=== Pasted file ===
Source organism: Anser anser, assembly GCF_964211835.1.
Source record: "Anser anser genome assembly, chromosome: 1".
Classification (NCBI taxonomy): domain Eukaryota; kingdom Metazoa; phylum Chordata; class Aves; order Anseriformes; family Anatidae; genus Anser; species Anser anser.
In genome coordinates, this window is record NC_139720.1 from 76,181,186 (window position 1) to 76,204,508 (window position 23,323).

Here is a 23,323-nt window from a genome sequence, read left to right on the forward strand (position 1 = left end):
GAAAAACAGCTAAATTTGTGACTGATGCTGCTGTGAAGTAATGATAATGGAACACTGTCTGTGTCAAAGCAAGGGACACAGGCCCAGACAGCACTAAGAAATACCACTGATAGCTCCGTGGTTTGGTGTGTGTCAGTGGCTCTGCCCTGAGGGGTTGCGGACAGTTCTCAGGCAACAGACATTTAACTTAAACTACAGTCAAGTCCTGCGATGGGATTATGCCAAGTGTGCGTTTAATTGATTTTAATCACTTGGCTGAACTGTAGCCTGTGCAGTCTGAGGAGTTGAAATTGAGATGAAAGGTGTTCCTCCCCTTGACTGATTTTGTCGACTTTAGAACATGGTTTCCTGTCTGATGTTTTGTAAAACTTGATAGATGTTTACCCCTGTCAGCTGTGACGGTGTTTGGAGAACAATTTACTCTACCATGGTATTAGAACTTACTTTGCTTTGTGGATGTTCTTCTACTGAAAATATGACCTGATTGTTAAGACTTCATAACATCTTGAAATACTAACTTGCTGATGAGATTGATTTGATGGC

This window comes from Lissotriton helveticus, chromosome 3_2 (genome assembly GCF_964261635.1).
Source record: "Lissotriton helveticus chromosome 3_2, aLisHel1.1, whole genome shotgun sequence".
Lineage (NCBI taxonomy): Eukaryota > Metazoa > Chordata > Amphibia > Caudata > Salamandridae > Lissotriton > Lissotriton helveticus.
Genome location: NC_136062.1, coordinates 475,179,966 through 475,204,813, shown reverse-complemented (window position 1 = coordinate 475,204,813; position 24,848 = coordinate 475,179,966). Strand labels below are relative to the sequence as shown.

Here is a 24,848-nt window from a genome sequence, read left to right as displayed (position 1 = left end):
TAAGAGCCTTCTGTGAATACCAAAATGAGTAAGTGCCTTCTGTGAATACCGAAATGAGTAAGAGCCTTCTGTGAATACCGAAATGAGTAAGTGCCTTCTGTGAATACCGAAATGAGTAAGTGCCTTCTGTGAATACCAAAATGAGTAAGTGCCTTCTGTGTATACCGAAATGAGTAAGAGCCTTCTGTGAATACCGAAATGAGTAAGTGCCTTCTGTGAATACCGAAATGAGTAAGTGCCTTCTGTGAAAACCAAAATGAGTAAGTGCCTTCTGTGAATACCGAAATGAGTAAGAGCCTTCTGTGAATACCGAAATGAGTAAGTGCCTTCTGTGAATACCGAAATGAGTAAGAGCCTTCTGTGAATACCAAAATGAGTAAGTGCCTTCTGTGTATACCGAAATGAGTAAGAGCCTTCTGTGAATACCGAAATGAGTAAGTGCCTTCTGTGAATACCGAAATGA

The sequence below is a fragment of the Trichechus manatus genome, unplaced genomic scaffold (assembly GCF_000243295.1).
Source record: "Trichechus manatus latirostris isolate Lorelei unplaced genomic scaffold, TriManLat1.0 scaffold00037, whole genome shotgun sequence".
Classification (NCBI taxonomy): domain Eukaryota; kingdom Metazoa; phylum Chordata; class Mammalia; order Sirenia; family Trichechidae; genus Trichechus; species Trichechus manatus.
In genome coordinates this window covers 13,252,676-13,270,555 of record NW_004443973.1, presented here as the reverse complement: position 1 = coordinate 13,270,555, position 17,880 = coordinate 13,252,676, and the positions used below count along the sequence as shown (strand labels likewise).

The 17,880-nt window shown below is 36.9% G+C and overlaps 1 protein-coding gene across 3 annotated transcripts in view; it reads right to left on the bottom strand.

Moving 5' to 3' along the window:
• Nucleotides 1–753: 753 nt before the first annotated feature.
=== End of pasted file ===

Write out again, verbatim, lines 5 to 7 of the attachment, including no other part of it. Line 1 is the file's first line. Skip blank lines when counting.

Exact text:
Here is a 23,323-nt window from a genome sequence, read left to right on the forward strand (position 1 = left end):
GAAAAACAGCTAAATTTGTGACTGATGCTGCTGTGAAGTAATGATAATGGAACACTGTCTGTGTCAAAGCAAGGGACACAGGCCCAGACAGCACTAAGAAATACCACTGATAGCTCCGTGGTTTGGTGTGTGTCAGTGGCTCTGCCCTGAGGGGTTGCGGACAGTTCTCAGGCAACAGACATTTAACTTAAACTACAGTCAAGTCCTGCGATGGGATTATGCCAAGTGTGCGTTTAATTGATTTTAATCACTTGGCTGAACTGTAGCCTGTGCAGTCTGAGGAGTTGAAATTGAGATGAAAGGTGTTCCTCCCCTTGACTGATTTTGTCGACTTTAGAACATGGTTTCCTGTCTGATGTTTTGTAAAACTTGATAGATGTTTACCCCTGTCAGCTGTGACGGTGTTTGGAGAACAATTTACTCTACCATGGTATTAGAACTTACTTTGCTTTGTGGATGTTCTTCTACTGAAAATATGACCTGATTGTTAAGACTTCATAACATCTTGAAATACTAACTTGCTGATGAGATTGATTTGATGGC

This window comes from Lissotriton helveticus, chromosome 3_2 (genome assembly GCF_964261635.1).